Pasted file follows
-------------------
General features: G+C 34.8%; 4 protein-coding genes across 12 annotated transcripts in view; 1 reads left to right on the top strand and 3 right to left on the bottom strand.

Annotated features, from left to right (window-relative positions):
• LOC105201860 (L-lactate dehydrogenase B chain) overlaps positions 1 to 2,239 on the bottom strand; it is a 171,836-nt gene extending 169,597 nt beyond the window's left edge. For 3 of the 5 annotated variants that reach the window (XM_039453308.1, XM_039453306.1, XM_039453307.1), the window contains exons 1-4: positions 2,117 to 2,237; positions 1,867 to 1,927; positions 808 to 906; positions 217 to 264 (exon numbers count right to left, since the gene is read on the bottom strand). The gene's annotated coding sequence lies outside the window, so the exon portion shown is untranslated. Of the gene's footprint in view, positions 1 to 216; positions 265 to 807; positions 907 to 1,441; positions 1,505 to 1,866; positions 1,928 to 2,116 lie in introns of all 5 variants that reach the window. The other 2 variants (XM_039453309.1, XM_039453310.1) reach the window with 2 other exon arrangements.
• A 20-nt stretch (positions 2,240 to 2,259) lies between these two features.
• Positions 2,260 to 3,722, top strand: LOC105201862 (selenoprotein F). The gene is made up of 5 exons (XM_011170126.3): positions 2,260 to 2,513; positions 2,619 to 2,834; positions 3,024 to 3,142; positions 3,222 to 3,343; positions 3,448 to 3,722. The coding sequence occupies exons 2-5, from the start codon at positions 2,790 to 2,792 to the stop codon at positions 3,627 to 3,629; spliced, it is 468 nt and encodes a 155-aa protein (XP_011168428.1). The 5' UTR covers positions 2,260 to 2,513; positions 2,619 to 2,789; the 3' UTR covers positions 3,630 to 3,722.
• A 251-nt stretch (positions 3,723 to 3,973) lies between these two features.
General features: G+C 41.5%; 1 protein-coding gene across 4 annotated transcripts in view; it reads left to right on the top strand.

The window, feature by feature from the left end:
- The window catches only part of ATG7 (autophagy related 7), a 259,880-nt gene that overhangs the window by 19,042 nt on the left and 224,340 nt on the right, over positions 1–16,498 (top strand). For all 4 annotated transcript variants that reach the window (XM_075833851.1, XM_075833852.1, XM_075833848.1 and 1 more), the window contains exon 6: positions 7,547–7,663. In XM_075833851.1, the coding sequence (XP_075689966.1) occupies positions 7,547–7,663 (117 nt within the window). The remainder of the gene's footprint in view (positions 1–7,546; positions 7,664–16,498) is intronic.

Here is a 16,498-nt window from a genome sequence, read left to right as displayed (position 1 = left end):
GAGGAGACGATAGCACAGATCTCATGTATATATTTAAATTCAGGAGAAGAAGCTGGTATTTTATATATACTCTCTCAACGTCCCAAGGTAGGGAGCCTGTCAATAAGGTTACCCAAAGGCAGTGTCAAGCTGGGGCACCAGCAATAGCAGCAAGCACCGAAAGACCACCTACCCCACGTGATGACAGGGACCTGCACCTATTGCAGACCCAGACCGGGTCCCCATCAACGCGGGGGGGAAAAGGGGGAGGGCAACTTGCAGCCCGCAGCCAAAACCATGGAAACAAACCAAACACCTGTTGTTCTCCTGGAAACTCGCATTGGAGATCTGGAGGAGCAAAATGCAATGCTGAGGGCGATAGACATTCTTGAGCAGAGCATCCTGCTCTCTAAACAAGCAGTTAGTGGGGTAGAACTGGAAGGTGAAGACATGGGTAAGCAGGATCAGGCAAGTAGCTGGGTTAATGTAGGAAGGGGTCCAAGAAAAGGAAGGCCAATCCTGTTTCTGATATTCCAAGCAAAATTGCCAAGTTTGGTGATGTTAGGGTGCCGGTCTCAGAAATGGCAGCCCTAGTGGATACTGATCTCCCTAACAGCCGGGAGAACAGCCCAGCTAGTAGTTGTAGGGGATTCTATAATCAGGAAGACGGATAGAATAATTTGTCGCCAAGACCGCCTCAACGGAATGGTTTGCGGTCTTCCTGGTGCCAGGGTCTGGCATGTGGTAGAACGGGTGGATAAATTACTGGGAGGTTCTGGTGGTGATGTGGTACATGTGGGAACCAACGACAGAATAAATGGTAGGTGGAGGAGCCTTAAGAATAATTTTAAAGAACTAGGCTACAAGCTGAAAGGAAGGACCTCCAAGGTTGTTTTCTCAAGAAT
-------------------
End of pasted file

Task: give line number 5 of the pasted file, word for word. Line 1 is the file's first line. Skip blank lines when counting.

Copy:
• Positions 2,260 to 3,722, top strand: LOC105201862 (selenoprotein F). The gene is made up of 5 exons (XM_011170126.3): positions 2,260 to 2,513; positions 2,619 to 2,834; positions 3,024 to 3,142; positions 3,222 to 3,343; positions 3,448 to 3,722. The coding sequence occupies exons 2-5, from the start codon at positions 2,790 to 2,792 to the stop codon at positions 3,627 to 3,629; spliced, it is 468 nt and encodes a 155-aa protein (XP_011168428.1). The 5' UTR covers positions 2,260 to 2,513; positions 2,619 to 2,789; the 3' UTR covers positions 3,630 to 3,722.